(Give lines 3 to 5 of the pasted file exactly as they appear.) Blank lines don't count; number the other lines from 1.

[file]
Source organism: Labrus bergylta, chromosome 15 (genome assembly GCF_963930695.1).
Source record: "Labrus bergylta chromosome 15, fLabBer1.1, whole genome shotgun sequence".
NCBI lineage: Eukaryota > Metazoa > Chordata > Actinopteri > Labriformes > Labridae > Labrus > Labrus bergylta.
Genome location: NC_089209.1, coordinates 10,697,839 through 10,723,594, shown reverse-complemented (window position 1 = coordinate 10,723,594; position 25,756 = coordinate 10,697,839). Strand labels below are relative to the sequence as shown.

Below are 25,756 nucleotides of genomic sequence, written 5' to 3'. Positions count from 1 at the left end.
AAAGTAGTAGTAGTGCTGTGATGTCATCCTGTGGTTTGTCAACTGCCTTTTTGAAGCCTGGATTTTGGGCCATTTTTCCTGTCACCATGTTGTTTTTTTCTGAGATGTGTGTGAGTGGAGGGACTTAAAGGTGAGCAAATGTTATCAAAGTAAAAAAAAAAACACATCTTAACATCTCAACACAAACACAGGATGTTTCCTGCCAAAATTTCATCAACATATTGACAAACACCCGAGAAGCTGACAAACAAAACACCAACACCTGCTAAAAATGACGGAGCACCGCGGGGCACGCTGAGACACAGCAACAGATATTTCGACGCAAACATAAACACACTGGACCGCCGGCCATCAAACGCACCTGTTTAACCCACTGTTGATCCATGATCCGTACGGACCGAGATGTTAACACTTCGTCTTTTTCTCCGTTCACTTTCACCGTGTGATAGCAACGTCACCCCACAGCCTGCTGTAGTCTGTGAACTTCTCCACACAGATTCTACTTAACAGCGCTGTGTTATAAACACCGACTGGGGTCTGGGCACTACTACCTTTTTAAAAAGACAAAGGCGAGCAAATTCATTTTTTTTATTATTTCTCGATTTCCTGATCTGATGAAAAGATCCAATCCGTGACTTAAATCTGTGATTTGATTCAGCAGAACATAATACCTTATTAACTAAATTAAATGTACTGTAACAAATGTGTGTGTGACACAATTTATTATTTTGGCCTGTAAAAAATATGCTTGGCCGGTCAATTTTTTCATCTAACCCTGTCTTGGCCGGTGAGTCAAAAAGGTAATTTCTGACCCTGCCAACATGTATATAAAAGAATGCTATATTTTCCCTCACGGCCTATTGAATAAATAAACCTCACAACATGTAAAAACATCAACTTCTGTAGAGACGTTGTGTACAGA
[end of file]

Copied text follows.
NCBI lineage: Eukaryota > Metazoa > Chordata > Actinopteri > Labriformes > Labridae > Labrus > Labrus bergylta.
Genome location: NC_089209.1, coordinates 10,697,839 through 10,723,594, shown reverse-complemented (window position 1 = coordinate 10,723,594; position 25,756 = coordinate 10,697,839). Strand labels below are relative to the sequence as shown.

Below are 25,756 nucleotides of genomic sequence, written 5' to 3'. Positions count from 1 at the left end.